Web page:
At this point, cells are ballooning in size while making new proteins and tiny cell versions of organs, called organelles. The cell cycle is driven by  the activity of proteins, and there are related  mechanisms called checkpoints, which we’ll get into more later, that control the fate of any given cell. For example, say we have a mature muscle cell in an adult platypus.

Since it won’t be dividing anymore, it never leaves this step. It stays in what we call G0. But for those cells that do clear the checkpoint, the next step in interphase is S phase, or the“synthesis” phase.

During this step, the cell makes copies of all your genetic information, or synthesizes DNA that will eventually be folded into tight bundles called chromosomes. The S phase marks the only step in interphase where a cell might slow down and not perform the rest of its job as well because it’s preoccupied with replicating DNA. By the end of the S phase, the amount of DNA in the cell has doubled, and it now contains two  copies of your genetic code.

This is super important, because if the cell divides later, each replicated cell will need its own copy of all the DNA – even if it only needs access to certain genes. Now, the chromosomes aren’t in their tightly bundled form just yet. At this step, they’re still  just noodles of information,  hanging out in the soup of the cell’s nucleus.

It’s actually how mitosis got its name. The Greek word “mitos” means thread and that’s what DNA looks like when it’s not all bundled up. So, the last of the three interphase steps is G2, or the “second gap.” At this point, the cell is  getting serious about dividing.

It’s handling the finishing touches, making more organelles and molecules that it’ll need for the split. And thankfully, our cells have  some help during this step. Two little protein complexes called centrosomes organize all the stuff that’s about to be divided between the cell and its soon-to-be replicant.

By the end of G2, the cell has everything it needs for division. Now it’s time to move out of interphase and into the mitotic or M phase. Despite being a lot shorter than interphase, the M phase accomplishes tons of stuff in its two-step process: mitosis and cytokinesis.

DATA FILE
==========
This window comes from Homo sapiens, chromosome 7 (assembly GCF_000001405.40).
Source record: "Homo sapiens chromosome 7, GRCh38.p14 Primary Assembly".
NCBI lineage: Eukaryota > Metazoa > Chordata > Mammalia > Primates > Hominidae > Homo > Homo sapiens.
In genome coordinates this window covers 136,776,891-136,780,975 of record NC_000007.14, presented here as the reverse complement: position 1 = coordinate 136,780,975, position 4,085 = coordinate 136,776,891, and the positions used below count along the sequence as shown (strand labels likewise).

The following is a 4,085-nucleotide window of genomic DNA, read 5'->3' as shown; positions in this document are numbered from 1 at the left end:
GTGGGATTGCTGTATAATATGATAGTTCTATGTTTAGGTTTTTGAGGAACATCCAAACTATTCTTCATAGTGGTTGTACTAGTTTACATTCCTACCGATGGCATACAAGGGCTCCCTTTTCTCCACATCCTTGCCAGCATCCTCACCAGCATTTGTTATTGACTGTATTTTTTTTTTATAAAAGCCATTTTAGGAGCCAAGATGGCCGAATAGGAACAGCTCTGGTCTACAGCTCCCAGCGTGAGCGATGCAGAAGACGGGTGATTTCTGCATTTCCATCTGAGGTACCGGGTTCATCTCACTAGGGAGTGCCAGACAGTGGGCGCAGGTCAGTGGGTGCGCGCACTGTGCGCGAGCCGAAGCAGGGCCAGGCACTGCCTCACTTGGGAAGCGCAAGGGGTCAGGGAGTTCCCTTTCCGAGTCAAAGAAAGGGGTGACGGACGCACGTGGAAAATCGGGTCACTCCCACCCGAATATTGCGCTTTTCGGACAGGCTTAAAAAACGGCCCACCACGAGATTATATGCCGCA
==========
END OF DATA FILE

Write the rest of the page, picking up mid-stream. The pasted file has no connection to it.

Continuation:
The goal of mitosis is for the cell’s nucleus to split in two, pushing the copied chromosomes to opposite ends of the cell. This ensures that each cell ends up with a complete copy of the organism's genetic code. Then there’s cytokinesis, from two Greek words that literally mean “moving cells,” the cell’s jelly-like insides split apart.

In animal cells, the squishy cell membrane cinches in like drawstrings on your favorite sweatpants, until one cell becomes two. Now, since plant cells have rigid walls, not flexible membranes, they put a wall down the middle to divide one cell’s stuff from the other’s. It’s like when you’ve got a plate of food and the juice from your string beans starts creeping towards your biscuit so you have to make a barrier out of mashed potatoes!

I haven’t had lunch yet...yeah. But, let’s back up for a second. If we slow things down, we’ll find that there are actually five smaller steps happening in quick succession during mitosis before we even get to cytokinesis.

Luckily, we can remember them with this simple mnemonic device: “Pass Me A Taco, Chef.” Oh! Thank you, Chef! Oh, that’s good.

Shoutout to former biology student Elijah Baker for that mnemonic. Let me explain. First, starting mitosis off  with a bang, is prophase.

Remember how all that doubled DNA was just noodling around in the nucleus? Well, those loose threads are joined at little points called centromeres, and now condense into identical, connected bundles, called chromatids. So together, they form  chromosomes that look like an X.

At the same time, a bunch of long, tiny strands start to form between the two centrosomes, which are drifting toward  opposite ends of the cell. We call this the “mitotic spindle.” Coincidentally: also the  name of my pet coconut crab. Anyway, next comes metaphase.